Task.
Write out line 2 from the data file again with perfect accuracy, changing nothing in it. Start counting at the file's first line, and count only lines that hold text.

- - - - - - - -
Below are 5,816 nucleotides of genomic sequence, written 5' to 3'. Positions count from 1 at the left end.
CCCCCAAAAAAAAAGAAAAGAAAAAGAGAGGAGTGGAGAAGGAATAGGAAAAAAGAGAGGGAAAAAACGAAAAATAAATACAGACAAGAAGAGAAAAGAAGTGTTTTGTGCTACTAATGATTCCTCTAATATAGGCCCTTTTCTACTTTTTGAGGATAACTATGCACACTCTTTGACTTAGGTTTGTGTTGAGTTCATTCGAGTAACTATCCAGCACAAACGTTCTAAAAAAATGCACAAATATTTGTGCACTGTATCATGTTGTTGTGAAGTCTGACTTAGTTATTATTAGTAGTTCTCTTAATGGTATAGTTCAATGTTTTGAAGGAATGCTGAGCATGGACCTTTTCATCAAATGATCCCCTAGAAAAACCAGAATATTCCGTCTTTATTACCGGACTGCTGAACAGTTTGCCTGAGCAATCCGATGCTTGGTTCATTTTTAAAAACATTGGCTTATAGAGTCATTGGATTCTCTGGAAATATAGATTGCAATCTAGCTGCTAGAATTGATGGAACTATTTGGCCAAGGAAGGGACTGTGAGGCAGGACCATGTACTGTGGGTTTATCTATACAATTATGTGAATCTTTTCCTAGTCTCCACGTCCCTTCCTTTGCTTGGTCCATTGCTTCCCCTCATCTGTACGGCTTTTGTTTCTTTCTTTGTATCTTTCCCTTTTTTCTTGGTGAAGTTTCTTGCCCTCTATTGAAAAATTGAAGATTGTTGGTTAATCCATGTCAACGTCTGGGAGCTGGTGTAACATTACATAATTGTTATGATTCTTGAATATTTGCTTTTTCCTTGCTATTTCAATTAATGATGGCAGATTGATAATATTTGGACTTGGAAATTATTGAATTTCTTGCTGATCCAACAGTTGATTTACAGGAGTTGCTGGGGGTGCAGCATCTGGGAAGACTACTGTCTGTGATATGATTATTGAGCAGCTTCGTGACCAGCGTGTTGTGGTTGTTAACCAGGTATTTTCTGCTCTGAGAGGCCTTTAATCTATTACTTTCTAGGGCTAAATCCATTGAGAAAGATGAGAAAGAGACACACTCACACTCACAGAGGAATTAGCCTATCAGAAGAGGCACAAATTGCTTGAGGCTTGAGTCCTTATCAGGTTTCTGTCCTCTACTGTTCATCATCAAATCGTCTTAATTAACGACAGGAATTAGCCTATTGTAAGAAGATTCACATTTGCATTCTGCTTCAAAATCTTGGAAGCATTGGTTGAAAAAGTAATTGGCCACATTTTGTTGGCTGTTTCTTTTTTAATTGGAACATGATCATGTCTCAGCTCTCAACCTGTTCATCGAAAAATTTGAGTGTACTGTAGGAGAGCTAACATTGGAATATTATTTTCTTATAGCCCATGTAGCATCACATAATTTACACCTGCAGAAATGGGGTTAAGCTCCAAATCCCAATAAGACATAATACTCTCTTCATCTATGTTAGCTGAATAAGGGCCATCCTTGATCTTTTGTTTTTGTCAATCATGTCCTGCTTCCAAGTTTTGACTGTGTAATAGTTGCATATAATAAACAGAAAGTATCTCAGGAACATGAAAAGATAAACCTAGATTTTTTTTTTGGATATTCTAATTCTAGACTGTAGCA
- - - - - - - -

CCCCCAAAAAAAAAGAAAAGAAAAAGAGAGGAGTGGAGAAGGAATAGGAAAAAAGAGAGGGAAAAAACGAAAAATAAATACAGACAAGAAGAGAAAAGAAGTGTTTTGTGCTACTAATGATTCCTCTAATATAGGCCCTTTTCTACTTTTTGAGGATAACTATGCACACTCTTTGACTTAGGTTTGTGTTGAGTTCATTCGAGTAACTATCCAGCACAAACGTTCTAAAAAAATGCACAAATATTTGTGCACTGTATCATGTTGTTGTGAAGTCTGACTTAGTTATTATTAGTAGTTCTCTTAATGGTATAGTTCAATGTTTTGAAGGAATGCTGAGCATGGACCTTTTCATCAAATGATCCCCTAGAAAAACCAGAATATTCCGTCTTTATTACCGGACTGCTGAACAGTTTGCCTGAGCAATCCGATGCTTGGTTCATTTTTAAAAACATTGGCTTATAGAGTCATTGGATTCTCTGGAAATATAGATTGCAATCTAGCTGCTAGAATTGATGGAACTATTTGGCCAAGGAAGGGACTGTGAGGCAGGACCATGTACTGTGGGTTTATCTATACAATTATGTGAATCTTTTCCTAGTCTCCACGTCCCTTCCTTTGCTTGGTCCATTGCTTCCCCTCATCTGTACGGCTTTTGTTTCTTTCTTTGTATCTTTCCCTTTTTTCTTGGTGAAGTTTCTTGCCCTCTATTGAAAAATTGAAGATTGTTGGTTAATCCATGTCAACGTCTGGGAGCTGGTGTAACATTACATAATTGTTATGATTCTTGAATATTTGCTTTTTCCTTGCTATTTCAATTAATGATGGCAGATTGATAATATTTGGACTTGGAAATTATTGAATTTCTTGCTGATCCAACAGTTGATTTACAGGAGTTGCTGGGGGTGCAGCATCTGGGAAGACTACTGTCTGTGATATGATTATTGAGCAGCTTCGTGACCAGCGTGTTGTGGTTGTTAACCAGGTATTTTCTGCTCTGAGAGGCCTTTAATCTATTACTTTCTAGGGCTAAATCCATTGAGAAAGATGAGAAAGAGACACACTCACACTCACAGAGGAATTAGCCTATCAGAAGAGGCACAAATTGCTTGAGGCTTGAGTCCTTATCAGGTTTCTGTCCTCTACTGTTCATCATCAAATCGTCTTAATTAACGACAGGAATTAGCCTATTGTAAGAAGATTCACATTTGCATTCTGCTTCAAAATCTTGGAAGCATTGGTTGAAAAAGTAATTGGCCACATTTTGTTGGCTGTTTCTTTTTTAATTGGAACATGATCATGTCTCAGCTCTCAACCTGTTCATCGAAAAATTTGAGTGTACTGTAGGAGAGCTAACATTGGAATATTATTTTCTTATAGCCCATGTAGCATCACATAATTTACACCTGCAGAAATGGGGTTAAGCTCCAAATCCCAATAAGACATAATACTCTCTTCATCTATGTTAGCTGAATAAGGGCCATCCTTGATCTTTTGTTTTTGTCAATCATGTCCTGCTTCCAAGTTTTGACTGTGTAATAGTTGCATATAATAAACAGAAAGTATCTCAGGAACATGAAAAGATAAACCTAGATTTTTTTTTTGGATATTCTAATTCTAGACTGTAGCA